Rossouw Street was once the main road in Fraserburg, or so the story goes. Here, according to Jonathan Deale in Timeless Karoo, many Jewish shopkeepers started businesses and ran them very successfully for over 70 years. Then a group of Afrikaans businessmen started a Ko-op and several other stores in Voortrekker Street and to channel trade in their direction, they simply diverted traffic into Voortrekker Street and made this the main thoroughfare. Since then the road into town has taken a curious sharp right turn followed by a sharp left. “According to this bizarre local tale this all happened in 1930,” says Jonathan. “I have tried to substantiate the story without success, but it does get passed down from one generation to the next. The by-passing of Rossouw Street delivered a death blow to many Jewish traders. Most just packed up and moved away.” He mentions another curious tale, this time documented in the Dutch Reformed Church’s commemorative centenary history. It relates to the ‘Otto Hager church.’ “Built in 1868 it accommodated 1 000 people and cost £5 000. Then, in 1950, Dominee Ignatius Ferreira Retief persuaded the church council to replace the building with a costlier, smaller one seating only 834. Some claim the old church was unsound, but many insist the building was no pushover. One tractor could not demolish it, two more had to be hooked up before an impact was made.”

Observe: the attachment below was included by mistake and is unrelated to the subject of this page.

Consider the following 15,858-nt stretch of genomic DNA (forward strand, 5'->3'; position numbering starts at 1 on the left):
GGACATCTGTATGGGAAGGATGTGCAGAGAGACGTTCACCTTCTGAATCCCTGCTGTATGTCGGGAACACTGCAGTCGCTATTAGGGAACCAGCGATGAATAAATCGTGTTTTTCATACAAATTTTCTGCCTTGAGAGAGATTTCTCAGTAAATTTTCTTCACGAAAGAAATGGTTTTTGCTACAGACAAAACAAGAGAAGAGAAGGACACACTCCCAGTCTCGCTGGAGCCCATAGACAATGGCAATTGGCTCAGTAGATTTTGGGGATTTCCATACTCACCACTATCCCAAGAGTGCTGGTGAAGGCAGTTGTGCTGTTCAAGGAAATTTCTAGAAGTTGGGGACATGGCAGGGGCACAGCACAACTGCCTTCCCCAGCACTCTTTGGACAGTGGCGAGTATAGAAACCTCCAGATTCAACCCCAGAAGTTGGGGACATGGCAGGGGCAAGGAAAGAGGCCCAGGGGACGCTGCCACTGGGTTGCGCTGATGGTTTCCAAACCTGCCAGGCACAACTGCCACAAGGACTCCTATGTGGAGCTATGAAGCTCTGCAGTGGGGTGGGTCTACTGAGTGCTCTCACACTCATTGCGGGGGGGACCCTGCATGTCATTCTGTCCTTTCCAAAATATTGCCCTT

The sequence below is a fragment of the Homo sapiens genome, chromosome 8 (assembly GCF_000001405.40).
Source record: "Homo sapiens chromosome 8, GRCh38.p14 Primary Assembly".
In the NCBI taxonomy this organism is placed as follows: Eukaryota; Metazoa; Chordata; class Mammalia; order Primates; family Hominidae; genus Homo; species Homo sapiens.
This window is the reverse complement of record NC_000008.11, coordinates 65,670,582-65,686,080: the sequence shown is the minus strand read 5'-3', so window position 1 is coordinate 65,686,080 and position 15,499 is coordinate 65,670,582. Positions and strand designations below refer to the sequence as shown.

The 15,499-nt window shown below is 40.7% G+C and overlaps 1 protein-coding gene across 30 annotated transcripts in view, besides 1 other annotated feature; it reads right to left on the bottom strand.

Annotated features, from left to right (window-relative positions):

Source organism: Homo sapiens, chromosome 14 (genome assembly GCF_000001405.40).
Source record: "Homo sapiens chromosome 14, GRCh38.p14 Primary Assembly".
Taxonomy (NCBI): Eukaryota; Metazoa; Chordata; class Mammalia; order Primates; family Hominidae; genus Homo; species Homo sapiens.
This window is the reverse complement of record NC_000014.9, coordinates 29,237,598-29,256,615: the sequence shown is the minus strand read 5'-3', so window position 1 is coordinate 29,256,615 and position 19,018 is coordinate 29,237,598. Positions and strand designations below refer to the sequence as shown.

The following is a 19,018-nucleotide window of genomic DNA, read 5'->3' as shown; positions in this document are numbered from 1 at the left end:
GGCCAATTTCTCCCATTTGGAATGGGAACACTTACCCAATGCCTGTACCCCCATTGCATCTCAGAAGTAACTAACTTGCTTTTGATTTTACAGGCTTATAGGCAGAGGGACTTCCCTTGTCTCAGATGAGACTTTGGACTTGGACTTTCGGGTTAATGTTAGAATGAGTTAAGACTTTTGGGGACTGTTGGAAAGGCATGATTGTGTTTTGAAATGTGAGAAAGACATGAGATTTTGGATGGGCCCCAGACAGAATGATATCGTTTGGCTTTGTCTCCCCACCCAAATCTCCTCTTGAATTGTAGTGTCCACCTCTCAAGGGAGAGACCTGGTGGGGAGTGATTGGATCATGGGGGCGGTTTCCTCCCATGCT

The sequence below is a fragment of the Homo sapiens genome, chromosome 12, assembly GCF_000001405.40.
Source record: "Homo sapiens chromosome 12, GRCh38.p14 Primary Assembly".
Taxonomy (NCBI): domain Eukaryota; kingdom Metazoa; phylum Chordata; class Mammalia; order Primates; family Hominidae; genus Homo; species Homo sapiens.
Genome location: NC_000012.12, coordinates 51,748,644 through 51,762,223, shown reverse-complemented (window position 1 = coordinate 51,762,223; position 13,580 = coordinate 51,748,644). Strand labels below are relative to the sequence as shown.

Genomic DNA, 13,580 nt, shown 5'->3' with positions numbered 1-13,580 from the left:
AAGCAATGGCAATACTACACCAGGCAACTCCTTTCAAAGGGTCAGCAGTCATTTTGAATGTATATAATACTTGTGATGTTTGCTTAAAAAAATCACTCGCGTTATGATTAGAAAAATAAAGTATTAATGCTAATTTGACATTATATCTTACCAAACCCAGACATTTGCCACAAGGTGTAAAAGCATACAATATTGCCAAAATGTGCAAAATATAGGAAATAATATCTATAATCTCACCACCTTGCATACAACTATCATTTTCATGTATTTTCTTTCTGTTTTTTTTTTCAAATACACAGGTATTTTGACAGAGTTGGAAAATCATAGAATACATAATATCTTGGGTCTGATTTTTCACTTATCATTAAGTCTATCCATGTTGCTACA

A casual chat about the wonders of the Karoo, led to an amazing story. Rose Willis and Coosie van Rensburg were discussing a mutual infatuation with Beaufort West one day when the talk turned to the delicious taste treats of the region. Rose said among her favourite stories were Dominee Barend Frederick Gerhardus Bastiaans’s tales of his visits to his far-flung flock spread over the vast plains of the Central Karoo. He enjoyed many superb meals at isolated dwellings. He wrote of mouth-watering mutton or goat meat stews, home-made bread and mouth-watering “roosterkoek” (griddle cakes) cooked over the coals. These were mostly spread with goats’ milk butter and filled with chunks of excellent goats’ milk cheese. The repast was normally washed down with a black coffee served in an enamel mug. Milk, he said, was never used to “whiten” coffee, it was for children and babies. “Yes,” said Coosie, “He was a magnificent man, but he wasn’t a dominee, he was a missionary.” “Oh,” said Rose, “have you also read his book?” “No,” she answered. “He was my father, known to all who knew and loved him as Oom Fred.” Coosie grew up on the Nuweveld Mountain farm, Spitzkop, and in a house in Beaufort West’s Delarey Street. Her gran Jacoba Johanna De Villiers was a member of “Ryk” Daantjie’s family and her mother, Rene De Vos, and came from the beautiful old family farm, Welgevonden. It offers breathtaking views across the endless Karoo plains from the Nuweveld escarpment. Coosie’s brother, Niel, was a good friend of Chris Barnard’s. “As young boys they played together and got up too many pranks in the village streets.” Today, the always elegantly attired, Coosie proudly sports superb pieces of ‘neckwear’ lovingly made especially for her by one of her grand daughters who is a jewellery designer.